Kingdom of Qocho
|[[File:|250px|center|alt=|Location of Kara-Khoja Kingdom]]|
|Languages||Old Uyghur language|
|Religion||Buddhism, Manichaeism, Church of the East (Nestorianism)|
History of the Turkic peoples
|Turkic Khaganate 552–744|
|Avar Khaganate 564–804|
|Khazar Khaganate 618–1048|
|Great Bulgaria 632–668|
|Kangar union 659–750|
|Turgesh Khaganate 699–766|
|Uyghur Khaganate 744–840|
|Karluk Yabgu State 756–940|
|Kara-Khanid Khanate 840–1212|
|Gansu Uyghur Kingdom 848–1036|
|Kingdom of Qocho 856–1335|
|Oghuz Yabgu State
|Ghaznavid Empire 963–1186|
|Seljuk Empire 1037–1194|
|Seljuk Sultanate of Rum|
|Khwarazmian Empire 1077–1231|
|Delhi Sultanate 1206–1526|
|Golden Horde |  1240s–1502|
|Mamluk Sultanate (Cairo) 1250–1517|
The Kingdom of Qocho, (traditional Chinese: 畏兀兒; simplified Chinese: 畏兀儿 ; pinyin: wèiwùér) (Mongolian ᠦᠶᠭᠦᠷ Uihur) also called the Idiqut state ("Holy Wealth, Glory"), was an Uyghur Turkic state created during AD 856–866, based in the cities of Qocho (also called Kara-Khoja) near Turpan, Beshbalik, Kumul, and Kucha. Qocho serves as the winter capital with Beshbalik its summer capital. It was also called Uyghuristan or Uyghurstan in its later period.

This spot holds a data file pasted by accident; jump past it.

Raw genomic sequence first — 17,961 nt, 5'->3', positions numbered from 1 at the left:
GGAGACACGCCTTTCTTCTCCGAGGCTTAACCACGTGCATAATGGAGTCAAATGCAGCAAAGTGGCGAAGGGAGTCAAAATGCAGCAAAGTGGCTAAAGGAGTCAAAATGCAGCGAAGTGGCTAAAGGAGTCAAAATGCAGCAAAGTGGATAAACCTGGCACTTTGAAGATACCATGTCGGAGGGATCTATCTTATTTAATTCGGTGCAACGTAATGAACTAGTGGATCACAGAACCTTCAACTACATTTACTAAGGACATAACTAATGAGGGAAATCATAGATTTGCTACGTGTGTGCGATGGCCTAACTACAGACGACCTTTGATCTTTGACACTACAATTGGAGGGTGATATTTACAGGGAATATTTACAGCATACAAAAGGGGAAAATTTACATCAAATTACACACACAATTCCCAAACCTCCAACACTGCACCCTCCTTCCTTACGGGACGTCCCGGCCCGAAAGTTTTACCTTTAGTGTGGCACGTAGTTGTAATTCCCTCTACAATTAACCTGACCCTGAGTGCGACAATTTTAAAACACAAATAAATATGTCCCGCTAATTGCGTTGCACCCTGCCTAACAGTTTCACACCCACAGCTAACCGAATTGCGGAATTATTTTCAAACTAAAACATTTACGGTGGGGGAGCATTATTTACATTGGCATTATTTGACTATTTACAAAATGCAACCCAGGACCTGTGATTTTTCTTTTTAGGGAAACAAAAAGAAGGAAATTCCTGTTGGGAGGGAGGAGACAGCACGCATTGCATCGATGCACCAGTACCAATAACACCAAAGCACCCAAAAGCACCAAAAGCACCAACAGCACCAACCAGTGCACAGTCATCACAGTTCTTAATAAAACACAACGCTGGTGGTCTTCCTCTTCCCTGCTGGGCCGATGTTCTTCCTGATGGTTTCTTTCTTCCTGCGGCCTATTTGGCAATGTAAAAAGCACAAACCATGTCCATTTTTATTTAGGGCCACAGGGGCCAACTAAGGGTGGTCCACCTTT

The kingdom was a Buddhist state, with state-sponsored Buddhism and Manichaeism, and it can be considered the center of Uyghur culture. The Uyghurs sponsored the construction of many of the temple caves in nearby Bezeklik. They abandoned their old alphabet and adopted and modified the script of the Sogdians, which later came to be known as the Uyghur script. The Idiquts (title of the Karakhoja rulers) ruled independently until they become a vassal state of the Kara-Khitans. In 1209, the Kara-Khoja ruler Idiqut Barchuq declared his allegiance to the Mongols under Genghis Khan, and the kingdom existed as a vassal state until 1335. After submitting to the Mongols, the Uyghurs went into the service of the Mongol rulers as bureaucrats, providing the expertise that the initially illiterate nomads lacked. Qocho continued exist as a vassal to the Mongols of the Yuan dynasty, and were allied to the Yuan against the Chagatai Khanate. Qocho was finally conquered by Khizr Khoja of the Chagatai Khanate around the 1390s.
After being converted to Islam, the descendants of the previously Buddhist Uyghurs in Turfan failed to retain memory of their ancestral legacy and falsely believed that the "infidel Kalmuks" (Dzungars) were the ones who built Buddhist monuments in their area.
- Turkic peoples
- Timeline of Turks (500-1300)
- List of Turkic dynasties and countries
- Kara Del
- History of the Uyghur people
- History of Xinjiang
- Marshall Cavendish Corporation (2006). Peoples of Western Asia. p. 364.
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